For the past two years I have had the honor to chair the Electronic Funds Transfer Association during what has been a tumultuous period for the payments industry.
For over 35 years the EFTA has worked to promote the acceptance and safety of electronic payments. I joined a distinguished list of payments industry leaders that have chaired the organization, but I don't think many outside of the founders have experienced such an activist legislative and regulatory environment.
The EFTA is a unique organization made up of members from financial institutions, processors, networks, consumer protection, government agencies and a new wave of emerging payments entrants. With such a diverse membership it is often difficult to reach consensus on policy issues, leaving those positions to the trade associations and advocacy groups. Where EFTA shines is in educating legislators and regulators on electronic payments systems and the impact of proposed laws or regulations. EFTA has built strong relationships by being a trusted and objective source of payments system information.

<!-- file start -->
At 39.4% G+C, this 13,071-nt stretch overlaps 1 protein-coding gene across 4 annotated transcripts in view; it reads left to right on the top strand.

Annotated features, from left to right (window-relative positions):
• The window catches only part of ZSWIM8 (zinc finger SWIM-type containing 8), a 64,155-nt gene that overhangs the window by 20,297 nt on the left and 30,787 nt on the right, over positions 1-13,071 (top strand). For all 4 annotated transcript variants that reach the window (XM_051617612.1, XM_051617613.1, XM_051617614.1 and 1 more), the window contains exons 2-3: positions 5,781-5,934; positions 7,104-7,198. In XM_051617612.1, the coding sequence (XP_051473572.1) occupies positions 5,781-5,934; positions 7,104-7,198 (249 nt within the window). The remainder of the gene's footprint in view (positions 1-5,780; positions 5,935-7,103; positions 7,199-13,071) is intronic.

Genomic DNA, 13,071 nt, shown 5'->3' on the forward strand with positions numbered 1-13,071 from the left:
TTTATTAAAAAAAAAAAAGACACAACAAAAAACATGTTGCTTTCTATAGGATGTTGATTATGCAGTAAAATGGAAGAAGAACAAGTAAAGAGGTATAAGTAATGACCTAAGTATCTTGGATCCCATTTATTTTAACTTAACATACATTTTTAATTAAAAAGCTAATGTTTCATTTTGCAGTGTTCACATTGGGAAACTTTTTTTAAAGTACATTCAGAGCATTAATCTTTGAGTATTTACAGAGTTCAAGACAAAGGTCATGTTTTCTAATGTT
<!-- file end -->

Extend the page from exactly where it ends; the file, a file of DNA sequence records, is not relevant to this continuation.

Rarely is this work done alone. The EFTA has formed a coalition with the American Bankers Association, the Consumer Bankers Association, the Credit Union National Association, the National Association of Federal Credit Unions, the ATM Industry Association and the National Association of Convenience Stores (now those are some really interesting bedfellows) to seek legislative relief from the antiquated surcharge fee signage notice requirement. We won 371-0 in the House on July 9, but we will have to stay focused to prevail in the Senate. The only beneficiary of this well intended but misguided regulation appears to be a small group of lawyers bringing costly lawsuits.
The Electronic Funds Transfer Association was instrumental in educating legislators and regulators about the potential impact of interchange legislation on electronic benefits transfers and gaining an exemption, saving access to hundreds of thousands of ATM's endangered by surcharge fee restrictions and providing information on the operational feasibility of overdraft notification.
I want to thank Kurt Helwig, our association's chief executive; Wayne Malone of Citigroup, our new chairman; and our members for their support. It's been an interesting two years and I look forward to continuing to serve on the executive committee.
James A. Hanisch is the executive vice president of CO-OP Financial Services in Rancho Cucamonga, Calif.